Histogram
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 This topic has 7 replies, 6 voices, and was last updated 15 years, 4 months ago by Bonnie.

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January 15, 2007 at 8:37 pm #45824
Hi,
Could some body explain how to calculate the bin size (class interval) for constructing a histogram.
Thanks in advance for your kind help.
Warm Regards,
Bon0January 15, 2007 at 8:57 pm #150593
qualitycoloradoParticipant@qualitycolorado Include @qualitycolorado in your post and this person will
be notified via email.Bonnie, Hello!Thanks for your posting. This thread from a few years ago covers this material, I think — see what you think:https://www.isixsigma.com/library/forum/c031022_number_bins_histogram.aspBest regards,QualityColorado
0January 15, 2007 at 9:08 pm #150595I usually take the range of the data and divide by 10 (cells). The I take whatever the interval came up to be and round it off to something that will give me reasonable cell intervals (e.g., whole numbers in an ideal world). The actual number of cells then is whatever that rounded number turns out to create.
0January 15, 2007 at 9:09 pm #150596I usually take the range of the data and divide by 10 (cells). The I take whatever the interval came up to be and round it off to something that will give me reasonable cell intervals (e.g., whole numbers in an ideal world). The actual number of cells then is whatever that rounded number turns out to create.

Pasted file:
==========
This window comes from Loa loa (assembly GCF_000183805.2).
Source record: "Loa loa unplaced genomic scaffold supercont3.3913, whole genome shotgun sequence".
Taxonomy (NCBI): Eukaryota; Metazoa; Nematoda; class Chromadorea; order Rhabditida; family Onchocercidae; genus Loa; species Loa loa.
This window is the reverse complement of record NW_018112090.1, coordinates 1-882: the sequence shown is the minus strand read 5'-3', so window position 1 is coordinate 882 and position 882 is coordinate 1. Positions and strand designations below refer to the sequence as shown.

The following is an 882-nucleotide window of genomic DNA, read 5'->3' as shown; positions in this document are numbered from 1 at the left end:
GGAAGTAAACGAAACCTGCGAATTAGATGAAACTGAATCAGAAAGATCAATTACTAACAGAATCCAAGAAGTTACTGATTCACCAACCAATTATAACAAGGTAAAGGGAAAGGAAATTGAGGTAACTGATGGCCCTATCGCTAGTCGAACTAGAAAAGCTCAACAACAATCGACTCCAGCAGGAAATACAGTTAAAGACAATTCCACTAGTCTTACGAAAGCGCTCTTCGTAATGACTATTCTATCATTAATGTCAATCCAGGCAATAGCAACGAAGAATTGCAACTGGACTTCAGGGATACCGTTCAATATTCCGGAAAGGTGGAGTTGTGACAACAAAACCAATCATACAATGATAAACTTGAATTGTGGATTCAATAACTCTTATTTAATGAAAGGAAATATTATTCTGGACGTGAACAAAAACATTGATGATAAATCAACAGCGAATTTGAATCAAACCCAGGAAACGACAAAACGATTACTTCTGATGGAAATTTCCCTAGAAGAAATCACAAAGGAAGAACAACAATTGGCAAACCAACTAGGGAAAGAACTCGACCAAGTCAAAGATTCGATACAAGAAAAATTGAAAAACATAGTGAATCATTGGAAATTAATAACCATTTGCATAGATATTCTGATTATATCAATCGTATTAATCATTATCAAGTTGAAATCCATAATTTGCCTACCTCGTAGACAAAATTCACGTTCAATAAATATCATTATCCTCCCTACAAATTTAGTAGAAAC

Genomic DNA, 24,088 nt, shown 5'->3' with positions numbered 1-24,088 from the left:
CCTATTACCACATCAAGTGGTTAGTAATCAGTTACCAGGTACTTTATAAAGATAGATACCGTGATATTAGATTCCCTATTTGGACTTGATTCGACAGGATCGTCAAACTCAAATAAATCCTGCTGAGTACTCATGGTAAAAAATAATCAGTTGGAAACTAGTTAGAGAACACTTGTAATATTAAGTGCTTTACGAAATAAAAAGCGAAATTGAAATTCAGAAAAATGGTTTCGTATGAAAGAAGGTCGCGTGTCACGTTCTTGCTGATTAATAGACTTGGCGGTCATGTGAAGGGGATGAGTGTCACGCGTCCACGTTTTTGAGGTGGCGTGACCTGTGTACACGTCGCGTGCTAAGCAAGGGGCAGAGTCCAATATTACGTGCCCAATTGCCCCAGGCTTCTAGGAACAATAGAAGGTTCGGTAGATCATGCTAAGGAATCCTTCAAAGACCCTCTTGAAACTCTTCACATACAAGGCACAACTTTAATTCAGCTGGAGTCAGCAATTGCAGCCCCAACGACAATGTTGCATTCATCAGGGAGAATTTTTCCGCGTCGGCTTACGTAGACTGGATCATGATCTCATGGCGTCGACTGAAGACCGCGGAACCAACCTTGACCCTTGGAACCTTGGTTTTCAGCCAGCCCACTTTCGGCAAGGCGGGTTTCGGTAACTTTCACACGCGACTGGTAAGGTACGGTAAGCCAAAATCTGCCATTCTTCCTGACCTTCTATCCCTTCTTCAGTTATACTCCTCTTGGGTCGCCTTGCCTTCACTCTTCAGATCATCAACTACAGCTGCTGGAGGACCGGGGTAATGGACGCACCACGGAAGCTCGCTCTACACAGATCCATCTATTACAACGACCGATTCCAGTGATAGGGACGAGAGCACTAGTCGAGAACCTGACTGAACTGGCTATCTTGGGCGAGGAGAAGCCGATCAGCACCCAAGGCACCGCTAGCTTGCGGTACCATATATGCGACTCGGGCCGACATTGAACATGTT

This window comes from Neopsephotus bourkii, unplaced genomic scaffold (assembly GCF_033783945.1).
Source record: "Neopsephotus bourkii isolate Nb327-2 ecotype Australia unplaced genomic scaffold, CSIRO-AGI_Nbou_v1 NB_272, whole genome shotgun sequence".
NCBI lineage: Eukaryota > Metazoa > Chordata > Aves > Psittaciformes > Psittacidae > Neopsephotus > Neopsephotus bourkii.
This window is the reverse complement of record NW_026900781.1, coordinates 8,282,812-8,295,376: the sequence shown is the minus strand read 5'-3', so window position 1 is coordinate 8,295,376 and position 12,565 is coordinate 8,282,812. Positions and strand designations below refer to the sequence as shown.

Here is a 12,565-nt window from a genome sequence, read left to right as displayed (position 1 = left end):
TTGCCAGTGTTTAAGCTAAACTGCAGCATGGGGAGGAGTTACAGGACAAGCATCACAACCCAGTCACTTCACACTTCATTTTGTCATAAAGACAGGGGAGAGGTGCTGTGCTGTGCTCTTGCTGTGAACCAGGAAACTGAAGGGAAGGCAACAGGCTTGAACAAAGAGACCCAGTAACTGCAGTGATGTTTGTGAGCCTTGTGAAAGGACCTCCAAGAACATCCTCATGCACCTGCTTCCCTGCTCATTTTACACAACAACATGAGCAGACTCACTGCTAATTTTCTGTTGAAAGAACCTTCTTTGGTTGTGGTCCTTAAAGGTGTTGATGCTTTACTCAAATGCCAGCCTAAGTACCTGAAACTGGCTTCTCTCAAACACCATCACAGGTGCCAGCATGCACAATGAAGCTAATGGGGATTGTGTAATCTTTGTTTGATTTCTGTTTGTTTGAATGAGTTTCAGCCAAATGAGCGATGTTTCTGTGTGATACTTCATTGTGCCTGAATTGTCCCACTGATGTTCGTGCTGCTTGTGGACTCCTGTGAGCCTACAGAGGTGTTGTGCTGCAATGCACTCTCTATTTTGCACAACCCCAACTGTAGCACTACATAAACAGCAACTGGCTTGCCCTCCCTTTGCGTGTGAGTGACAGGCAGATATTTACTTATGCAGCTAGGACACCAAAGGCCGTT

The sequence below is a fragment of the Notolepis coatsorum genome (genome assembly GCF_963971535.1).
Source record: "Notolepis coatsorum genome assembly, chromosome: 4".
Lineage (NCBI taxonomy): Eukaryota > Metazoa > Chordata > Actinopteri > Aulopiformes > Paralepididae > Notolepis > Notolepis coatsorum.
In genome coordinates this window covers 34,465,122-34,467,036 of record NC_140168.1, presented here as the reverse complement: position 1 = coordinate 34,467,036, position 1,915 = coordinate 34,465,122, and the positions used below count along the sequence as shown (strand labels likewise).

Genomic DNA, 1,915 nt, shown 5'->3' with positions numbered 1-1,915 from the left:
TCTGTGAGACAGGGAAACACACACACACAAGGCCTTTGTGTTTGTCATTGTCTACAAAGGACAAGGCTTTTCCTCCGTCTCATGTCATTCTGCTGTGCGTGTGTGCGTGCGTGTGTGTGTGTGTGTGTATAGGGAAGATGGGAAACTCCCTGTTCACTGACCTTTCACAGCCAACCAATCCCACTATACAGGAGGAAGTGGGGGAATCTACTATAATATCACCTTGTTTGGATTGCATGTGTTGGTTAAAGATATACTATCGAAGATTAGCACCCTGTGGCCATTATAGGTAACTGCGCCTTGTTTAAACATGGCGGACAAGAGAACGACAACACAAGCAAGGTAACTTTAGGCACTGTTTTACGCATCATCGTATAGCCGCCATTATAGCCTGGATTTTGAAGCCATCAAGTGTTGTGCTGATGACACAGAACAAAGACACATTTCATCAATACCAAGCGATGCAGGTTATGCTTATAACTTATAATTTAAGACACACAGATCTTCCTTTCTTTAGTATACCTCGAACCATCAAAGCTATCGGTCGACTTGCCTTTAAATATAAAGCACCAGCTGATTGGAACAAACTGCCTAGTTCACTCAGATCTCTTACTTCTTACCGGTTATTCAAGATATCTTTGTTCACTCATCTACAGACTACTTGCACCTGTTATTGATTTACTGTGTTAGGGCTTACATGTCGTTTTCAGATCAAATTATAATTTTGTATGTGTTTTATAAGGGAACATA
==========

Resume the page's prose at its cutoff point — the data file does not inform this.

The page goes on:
0January 15, 2007 at 10:16 pm #150602It is refreshing to see you are plotting manually. You will learn more this way rather than blindly using software like most people. Software can very much lead people astray, such as the idiotic normal distributions I see plotted over so many histograms.
Data Points Bins
50100 610
100250 712
>250 1020
0January 15, 2007 at 10:25 pm #150604Manually plotting histograms with an arbitrarily picked number of bins can very much lead people astray. You can create things that look like probelms with the data when no problem exists and you can visully hide things. Much worse than a little curve that is meant as a reference not a test.
Do you think that just because the guy wants to know how to do bins, he is plotting manually? He is trying to use Excel. Go create a histogram with Excel and see how the labels do not correspond to the data. Pretty idiotic.to use such functionality when so much better help is out there.
By the way the advice on bins is =sqrt(n) and adjust slightly to make logical bins.0January 18, 2007 at 12:59 pm #150729There is a very general rule called Sturgis’ or Sturges’ Rule with the following formula:
(Maximum value minus minimum value) divided by (1+3.322*log(n)) where n is the count of the number of observations. If you round this number it represents a fair approximation of bin size. This formula attempts to give as close to a normal distribution as the raw data will allow. You can then use the frequency function in Excel to create bins and categorize the data by bin.
Hope this helps.
Bill0January 18, 2007 at 8:16 pm #150759Thanks Bill,
Something like this is what I was looking for. This really helped.
Cheers,
Bon0 
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